Scientists have developed a backpack that tracks and stimulates brain activity as people carry out their daily activities.
The technology is “a demonstration of what is possible” with portable neuroscience equipment, says Timothy Spellman, a neurobiologist at Weill Cornell Medicine. The backpack and its extensive kit of tools, he says, could widen the landscape for neurological research to study the brain while the body is moving.
Functional magnetic resonance imaging (fMRI) scanners, which detect activity in different regions of the brain, are about the size of a truck and can cost more than $ 1 million.
And patients should remain motionless inside the device for about 1 hour to ensure a clear and legible scan.
Transcranial magnetic stimulation (SMT) is also not portable; Patients should sit still and upright in a laboratory for about 30 minutes, while a coil provides magnetic pulses through the scalp to activate electrically. neurons.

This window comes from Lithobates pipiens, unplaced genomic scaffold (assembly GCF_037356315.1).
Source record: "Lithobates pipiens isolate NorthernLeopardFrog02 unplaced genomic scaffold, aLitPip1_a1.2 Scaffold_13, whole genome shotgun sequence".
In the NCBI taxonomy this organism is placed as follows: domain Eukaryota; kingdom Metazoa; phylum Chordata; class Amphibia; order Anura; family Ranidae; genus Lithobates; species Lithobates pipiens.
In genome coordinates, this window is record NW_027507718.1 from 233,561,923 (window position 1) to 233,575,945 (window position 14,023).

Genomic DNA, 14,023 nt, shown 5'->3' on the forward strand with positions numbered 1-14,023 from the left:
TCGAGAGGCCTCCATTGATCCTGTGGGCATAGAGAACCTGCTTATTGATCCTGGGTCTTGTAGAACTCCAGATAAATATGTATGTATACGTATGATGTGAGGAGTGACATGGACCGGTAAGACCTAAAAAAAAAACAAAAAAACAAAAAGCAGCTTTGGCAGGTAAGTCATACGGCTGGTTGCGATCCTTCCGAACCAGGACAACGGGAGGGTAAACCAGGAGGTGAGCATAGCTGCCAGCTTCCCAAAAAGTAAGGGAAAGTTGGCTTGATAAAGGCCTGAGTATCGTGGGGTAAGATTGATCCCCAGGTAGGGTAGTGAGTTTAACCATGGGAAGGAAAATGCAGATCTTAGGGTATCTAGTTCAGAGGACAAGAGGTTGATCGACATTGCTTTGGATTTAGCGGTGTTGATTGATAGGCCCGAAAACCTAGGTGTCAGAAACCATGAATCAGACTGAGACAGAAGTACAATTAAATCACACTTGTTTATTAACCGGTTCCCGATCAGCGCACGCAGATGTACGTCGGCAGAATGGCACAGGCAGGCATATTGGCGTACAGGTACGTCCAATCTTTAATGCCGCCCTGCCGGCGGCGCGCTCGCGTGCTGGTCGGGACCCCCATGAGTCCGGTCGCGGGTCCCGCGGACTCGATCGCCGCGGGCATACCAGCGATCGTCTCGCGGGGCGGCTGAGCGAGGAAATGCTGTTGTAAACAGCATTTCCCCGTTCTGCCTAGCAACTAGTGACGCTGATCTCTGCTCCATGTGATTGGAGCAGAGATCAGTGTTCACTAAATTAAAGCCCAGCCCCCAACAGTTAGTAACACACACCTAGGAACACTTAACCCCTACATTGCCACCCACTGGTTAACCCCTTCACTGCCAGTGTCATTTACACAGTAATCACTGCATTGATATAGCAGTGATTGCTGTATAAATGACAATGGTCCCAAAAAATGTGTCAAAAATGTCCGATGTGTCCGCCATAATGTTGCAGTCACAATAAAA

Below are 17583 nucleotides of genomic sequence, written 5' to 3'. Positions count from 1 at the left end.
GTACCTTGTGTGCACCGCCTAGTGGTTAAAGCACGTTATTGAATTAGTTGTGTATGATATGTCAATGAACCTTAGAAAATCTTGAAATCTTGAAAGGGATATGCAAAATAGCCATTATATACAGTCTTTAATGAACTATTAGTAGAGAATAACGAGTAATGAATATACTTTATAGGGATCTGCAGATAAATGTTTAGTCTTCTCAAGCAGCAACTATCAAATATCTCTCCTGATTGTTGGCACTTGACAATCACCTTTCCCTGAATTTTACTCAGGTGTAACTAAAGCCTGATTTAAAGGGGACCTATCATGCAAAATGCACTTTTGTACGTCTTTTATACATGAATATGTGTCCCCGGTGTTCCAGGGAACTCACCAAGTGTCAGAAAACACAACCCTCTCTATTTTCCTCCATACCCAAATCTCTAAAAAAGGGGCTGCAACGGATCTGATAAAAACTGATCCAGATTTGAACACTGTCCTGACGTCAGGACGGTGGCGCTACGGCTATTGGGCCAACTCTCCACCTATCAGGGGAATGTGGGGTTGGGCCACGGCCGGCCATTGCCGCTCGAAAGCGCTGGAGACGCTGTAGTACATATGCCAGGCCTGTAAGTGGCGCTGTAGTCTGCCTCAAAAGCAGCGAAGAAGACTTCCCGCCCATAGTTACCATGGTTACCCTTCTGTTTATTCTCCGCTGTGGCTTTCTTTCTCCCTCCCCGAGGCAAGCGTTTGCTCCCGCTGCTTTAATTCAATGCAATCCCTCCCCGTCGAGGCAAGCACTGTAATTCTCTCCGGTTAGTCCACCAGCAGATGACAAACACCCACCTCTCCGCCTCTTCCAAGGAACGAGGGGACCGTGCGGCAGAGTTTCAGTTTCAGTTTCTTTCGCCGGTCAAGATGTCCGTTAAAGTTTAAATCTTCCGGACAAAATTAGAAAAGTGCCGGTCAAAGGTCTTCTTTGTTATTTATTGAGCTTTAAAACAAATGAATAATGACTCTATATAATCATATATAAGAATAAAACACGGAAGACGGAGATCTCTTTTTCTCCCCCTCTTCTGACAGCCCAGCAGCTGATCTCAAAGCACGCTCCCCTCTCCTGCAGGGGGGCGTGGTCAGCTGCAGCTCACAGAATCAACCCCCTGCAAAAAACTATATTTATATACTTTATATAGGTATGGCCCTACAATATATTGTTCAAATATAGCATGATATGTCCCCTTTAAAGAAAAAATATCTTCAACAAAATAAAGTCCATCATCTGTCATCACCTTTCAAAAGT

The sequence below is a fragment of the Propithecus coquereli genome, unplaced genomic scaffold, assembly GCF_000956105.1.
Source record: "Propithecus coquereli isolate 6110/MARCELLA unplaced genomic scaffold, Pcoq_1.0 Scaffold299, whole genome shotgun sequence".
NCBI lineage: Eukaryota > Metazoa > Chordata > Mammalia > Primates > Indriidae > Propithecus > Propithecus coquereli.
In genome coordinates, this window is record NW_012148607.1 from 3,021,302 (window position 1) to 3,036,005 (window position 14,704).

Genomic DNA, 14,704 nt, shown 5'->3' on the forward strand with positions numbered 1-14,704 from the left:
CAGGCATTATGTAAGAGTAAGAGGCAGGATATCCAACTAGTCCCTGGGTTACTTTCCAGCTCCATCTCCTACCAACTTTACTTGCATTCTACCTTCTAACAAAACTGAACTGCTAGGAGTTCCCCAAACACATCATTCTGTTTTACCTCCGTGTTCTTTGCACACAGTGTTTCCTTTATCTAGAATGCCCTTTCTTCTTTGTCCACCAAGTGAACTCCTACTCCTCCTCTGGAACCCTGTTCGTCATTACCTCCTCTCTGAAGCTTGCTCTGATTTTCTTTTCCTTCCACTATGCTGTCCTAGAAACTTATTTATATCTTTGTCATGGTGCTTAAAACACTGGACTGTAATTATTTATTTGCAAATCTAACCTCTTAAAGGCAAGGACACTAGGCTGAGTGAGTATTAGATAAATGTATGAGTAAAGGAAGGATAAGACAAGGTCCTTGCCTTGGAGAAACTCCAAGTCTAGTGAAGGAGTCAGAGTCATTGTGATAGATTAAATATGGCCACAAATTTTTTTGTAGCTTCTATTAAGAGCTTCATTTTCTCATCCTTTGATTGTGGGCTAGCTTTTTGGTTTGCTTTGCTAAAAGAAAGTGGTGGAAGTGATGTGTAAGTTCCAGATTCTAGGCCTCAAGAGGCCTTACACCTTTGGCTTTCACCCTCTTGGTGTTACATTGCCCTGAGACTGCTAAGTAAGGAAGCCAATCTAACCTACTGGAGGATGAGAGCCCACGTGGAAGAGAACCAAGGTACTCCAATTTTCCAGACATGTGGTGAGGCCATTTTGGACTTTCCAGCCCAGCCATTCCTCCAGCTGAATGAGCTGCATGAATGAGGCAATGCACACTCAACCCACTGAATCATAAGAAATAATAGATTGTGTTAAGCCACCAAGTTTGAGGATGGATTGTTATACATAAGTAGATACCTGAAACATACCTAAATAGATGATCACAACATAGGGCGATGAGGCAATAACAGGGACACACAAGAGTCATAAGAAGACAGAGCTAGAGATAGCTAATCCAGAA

Looking for a better way, researchers at the University of California, Los Angeles (UCLA) have developed what they call the mobile platform for recording and deep brain stimulation.
A wand comes out of a 4 kilogram backpack and you reach the top of the patient's scalp. There, the wand can communicate with a neural implant that is deep in the brain.
Meanwhile, the backpack is full of monitors – a configuration that allows real-time data collection from the implant.
The team has publicly released backpack software and plans for all scientists to use, says study author Uros Topalovic, UCLA. The hope is that other researchers can use the technology to study neurological conditions of all kinds, without the constraints of a laboratory or a hospital bed.